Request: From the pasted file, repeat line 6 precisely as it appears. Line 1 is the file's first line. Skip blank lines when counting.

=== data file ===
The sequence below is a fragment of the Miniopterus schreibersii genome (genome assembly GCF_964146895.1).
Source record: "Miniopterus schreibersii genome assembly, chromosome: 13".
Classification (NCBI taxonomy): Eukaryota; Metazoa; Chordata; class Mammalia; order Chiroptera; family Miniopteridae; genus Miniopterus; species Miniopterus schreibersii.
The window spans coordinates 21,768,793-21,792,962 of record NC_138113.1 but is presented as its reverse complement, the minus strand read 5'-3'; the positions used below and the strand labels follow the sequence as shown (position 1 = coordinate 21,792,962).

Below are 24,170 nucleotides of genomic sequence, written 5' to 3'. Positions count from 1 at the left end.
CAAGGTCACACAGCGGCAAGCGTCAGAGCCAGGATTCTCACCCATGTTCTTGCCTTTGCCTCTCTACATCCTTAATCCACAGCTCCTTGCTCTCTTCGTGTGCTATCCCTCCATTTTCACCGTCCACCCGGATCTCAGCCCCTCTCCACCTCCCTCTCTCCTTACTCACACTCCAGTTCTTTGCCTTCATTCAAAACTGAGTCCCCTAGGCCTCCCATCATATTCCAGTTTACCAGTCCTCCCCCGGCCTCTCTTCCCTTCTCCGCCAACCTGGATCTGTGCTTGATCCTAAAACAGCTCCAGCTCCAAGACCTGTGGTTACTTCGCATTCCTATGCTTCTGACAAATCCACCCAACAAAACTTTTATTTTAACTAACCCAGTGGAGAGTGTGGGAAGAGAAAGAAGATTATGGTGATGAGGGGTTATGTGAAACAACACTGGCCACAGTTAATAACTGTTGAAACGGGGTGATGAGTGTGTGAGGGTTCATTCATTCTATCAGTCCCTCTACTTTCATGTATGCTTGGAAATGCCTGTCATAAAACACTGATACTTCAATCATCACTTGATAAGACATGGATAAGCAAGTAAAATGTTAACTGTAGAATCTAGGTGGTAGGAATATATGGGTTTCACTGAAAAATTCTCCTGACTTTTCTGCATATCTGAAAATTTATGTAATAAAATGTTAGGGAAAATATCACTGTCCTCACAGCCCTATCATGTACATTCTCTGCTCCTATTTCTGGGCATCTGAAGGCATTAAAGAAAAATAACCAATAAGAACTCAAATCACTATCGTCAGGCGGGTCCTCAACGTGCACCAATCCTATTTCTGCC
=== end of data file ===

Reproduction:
CAAGGTCACACAGCGGCAAGCGTCAGAGCCAGGATTCTCACCCATGTTCTTGCCTTTGCCTCTCTACATCCTTAATCCACAGCTCCTTGCTCTCTTCGTGTGCTATCCCTCCATTTTCACCGTCCACCCGGATCTCAGCCCCTCTCCACCTCCCTCTCTCCTTACTCACACTCCAGTTCTTTGCCTTCATTCAAAACTGAGTCCCCTAGGCCTCCCATCATATTCCAGTTTACCAGTCCTCCCCCGGCCTCTCTTCCCTTCTCCGCCAACCTGGATCTGTGCTTGATCCTAAAACAGCTCCAGCTCCAAGACCTGTGGTTACTTCGCATTCCTATGCTTCTGACAAATCCACCCAACAAAACTTTTATTTTAACTAACCCAGTGGAGAGTGTGGGAAGAGAAAGAAGATTATGGTGATGAGGGGTTATGTGAAACAACACTGGCCACAGTTAATAACTGTTGAAACGGGGTGATGAGTGTGTGAGGGTTCATTCATTCTATCAGTCCCTCTACTTTCATGTATGCTTGGAAATGCCTGTCATAAAACACTGATACTTCAATCATCACTTGATAAGACATGGATAAGCAAGTAAAATGTTAACTGTAGAATCTAGGTGGTAGGAATATATGGGTTTCACTGAAAAATTCTCCTGACTTTTCTGCATATCTGAAAATTTATGTAATAAAATGTTAGGGAAAATATCACTGTCCTCACAGCCCTATCATGTACATTCTCTGCTCCTATTTCTGGGCATCTGAAGGCATTAAAGAAAAATAACCAATAAGAACTCAAATCACTATCGTCAGGCGGGTCCTCAACGTGCACCAATCCTATTTCTGCC